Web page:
Arizona Cardinals head coach will face raucous Philly fans in Week 17

The Philly fanbase feels that Jonathan Gannon did their football team wrong in his quest to become the head coach of the Arizona Cardinals.

Arizona Cardinals v Chicago Bears
Arizona Cardinals v Chicago Bears / Quinn Harris/GettyImages
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Back in January of this year, Arizona Cardinals head coach Jonathan Gannon was a very popular man in the "City of Brotherly Love". The Philadelphia Eagles defensive coordinator was the toast of the town, thanks to his unit's annihilation of the San Francisco 49ers offense in the NFC Championship Game. Gannon's Eagles knocked both Brock Purdy and Josh Johnson out of the contest, and proceeded to hold one of the league's most-potent scoring attacks to a measly seven points.

Just 11 months have passed since those fantastic days for Gannon in Philly, but things have changed drastically. A mere two weeks after thrashing the Niners, the Eagles yielded 17 fourth-quarter points en route to a 38-35 loss to the Kansas City Chiefs in Super Bowl LVII. There was plenty of blame to go around on that particular Sunday, but much of the responsibility for the heartbreaking defeat fell at the feet of Gannon.

The anger of the Eagles fans reached an even higher level two days after the Super Bowl when Gannon accepted the head job with the Cardinals. Moments after defeating San Francisco just nine days before, the 40-year old told a reporter that he was staying in Philly. Obviously, that proclamation turned out to be false, and the Philadelphia fanbase felt lied to.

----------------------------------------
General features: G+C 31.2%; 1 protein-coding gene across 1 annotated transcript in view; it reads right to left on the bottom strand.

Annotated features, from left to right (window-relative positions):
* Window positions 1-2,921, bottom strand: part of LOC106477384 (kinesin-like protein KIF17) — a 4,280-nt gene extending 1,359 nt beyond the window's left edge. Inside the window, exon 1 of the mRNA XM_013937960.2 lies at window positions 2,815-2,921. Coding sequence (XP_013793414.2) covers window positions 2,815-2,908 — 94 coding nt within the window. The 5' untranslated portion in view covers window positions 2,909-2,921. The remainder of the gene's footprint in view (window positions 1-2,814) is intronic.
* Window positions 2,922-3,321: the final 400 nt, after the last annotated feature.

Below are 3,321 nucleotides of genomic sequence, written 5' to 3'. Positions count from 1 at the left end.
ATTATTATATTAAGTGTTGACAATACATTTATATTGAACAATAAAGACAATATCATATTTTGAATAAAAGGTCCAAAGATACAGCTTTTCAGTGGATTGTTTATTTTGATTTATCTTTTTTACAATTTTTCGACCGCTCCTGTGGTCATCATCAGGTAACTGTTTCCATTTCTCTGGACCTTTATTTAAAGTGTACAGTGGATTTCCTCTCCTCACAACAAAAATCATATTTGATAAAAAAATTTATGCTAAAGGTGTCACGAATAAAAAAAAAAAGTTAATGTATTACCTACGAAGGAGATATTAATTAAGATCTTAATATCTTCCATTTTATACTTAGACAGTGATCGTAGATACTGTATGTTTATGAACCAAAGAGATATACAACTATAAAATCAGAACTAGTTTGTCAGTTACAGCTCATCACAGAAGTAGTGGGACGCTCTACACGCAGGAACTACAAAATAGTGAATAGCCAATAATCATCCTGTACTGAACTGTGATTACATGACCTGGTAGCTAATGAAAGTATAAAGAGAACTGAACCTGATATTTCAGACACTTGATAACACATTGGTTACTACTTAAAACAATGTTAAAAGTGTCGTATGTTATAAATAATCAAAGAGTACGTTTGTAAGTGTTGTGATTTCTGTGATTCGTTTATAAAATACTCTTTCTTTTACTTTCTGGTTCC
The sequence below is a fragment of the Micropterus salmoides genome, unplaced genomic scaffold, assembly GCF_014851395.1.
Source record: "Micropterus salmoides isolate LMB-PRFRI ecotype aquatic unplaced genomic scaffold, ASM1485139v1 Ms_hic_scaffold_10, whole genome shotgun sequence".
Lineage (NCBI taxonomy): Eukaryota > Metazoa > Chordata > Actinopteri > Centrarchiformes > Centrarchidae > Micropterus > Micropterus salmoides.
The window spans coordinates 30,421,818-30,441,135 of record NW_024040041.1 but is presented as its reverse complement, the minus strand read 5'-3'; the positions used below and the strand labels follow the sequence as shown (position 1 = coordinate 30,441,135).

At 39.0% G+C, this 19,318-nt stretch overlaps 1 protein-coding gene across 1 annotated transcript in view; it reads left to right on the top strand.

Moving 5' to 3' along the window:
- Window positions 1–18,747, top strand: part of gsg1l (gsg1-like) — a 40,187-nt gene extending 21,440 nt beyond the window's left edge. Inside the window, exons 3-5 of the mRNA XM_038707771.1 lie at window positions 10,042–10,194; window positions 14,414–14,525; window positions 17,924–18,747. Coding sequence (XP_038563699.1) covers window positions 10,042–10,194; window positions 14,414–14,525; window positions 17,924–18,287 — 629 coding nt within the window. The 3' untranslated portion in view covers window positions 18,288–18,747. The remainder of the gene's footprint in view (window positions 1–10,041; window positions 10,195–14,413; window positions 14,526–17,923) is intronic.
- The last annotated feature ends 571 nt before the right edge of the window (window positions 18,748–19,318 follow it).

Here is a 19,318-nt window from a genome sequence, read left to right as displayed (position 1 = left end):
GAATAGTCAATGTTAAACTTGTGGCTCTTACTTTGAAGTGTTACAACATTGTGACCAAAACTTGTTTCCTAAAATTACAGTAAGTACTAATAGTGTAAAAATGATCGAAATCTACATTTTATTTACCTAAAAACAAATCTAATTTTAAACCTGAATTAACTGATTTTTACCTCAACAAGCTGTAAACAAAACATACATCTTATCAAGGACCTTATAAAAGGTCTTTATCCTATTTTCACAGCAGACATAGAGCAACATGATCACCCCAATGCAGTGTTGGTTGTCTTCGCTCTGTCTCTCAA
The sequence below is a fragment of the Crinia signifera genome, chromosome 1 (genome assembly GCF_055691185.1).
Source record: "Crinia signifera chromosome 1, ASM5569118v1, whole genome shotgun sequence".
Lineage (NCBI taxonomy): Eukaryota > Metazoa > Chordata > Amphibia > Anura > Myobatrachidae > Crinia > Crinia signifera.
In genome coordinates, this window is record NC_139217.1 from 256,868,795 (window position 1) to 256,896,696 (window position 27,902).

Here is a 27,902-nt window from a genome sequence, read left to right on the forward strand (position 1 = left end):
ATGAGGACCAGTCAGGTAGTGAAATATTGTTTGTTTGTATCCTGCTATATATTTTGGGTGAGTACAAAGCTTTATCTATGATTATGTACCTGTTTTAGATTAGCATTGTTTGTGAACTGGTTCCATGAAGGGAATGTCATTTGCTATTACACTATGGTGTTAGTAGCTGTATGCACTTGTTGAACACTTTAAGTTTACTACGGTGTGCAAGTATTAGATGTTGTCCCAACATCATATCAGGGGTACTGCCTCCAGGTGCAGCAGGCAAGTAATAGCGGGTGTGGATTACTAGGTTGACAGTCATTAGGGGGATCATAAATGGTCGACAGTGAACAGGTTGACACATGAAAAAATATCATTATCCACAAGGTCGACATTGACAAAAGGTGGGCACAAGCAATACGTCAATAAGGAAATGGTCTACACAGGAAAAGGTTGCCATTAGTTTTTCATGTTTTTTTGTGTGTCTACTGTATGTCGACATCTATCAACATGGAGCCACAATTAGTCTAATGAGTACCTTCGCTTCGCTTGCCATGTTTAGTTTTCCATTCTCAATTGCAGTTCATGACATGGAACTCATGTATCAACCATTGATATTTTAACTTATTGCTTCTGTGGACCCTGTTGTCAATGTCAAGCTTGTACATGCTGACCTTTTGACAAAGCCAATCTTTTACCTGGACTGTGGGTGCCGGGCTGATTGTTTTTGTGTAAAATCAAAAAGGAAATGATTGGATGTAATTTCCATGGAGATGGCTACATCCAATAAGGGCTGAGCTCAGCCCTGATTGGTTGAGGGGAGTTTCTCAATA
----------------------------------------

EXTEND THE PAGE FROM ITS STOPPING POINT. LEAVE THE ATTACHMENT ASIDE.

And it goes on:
The Arizona Cardinals will do battle in front of crowd that loathes their head coach

With Gannon now firmly on their hit list, the Eagles faithful invented yet another reason to have disdain for the Cards new coach. Reports surfaced back in April that Arizona general manager Monti Ossenfort had broken the league's tampering guidelines in regards to hiring the Cleveland native. Ossenfort and Gannon spoke just days after Philadelphia's NFC Championship victory, a discussion that was a no-no in the eyes of the NFL's rule makers.

Eagles backers took that infraction as an excuse to hold Gannon even more accountable for the squad's Super Bowl collapse. There was a strong belief that the defensive coordinator was distracted by the thought of taking his coaching career to the next level with the Redbirds. No one knows for sure what was in the assistant's head at the time, but it's somewhat ludicrous to think that the potential job in Arizona affected Gannon's preparation for the Chiefs.

This coming Sunday, Gannon will lead his squad into Philly's hostile Lincoln Financial Field. The stakes will be high for the playoff-bound Eagles, but not so much for the 3-12 team from the desert. Nevertheless, the Cardinals can play the role as a spoiler, and Gannon would like nothing to better than to ruin New Year's Eve for a Philadelphia crowd that prefers to view him as a villain.

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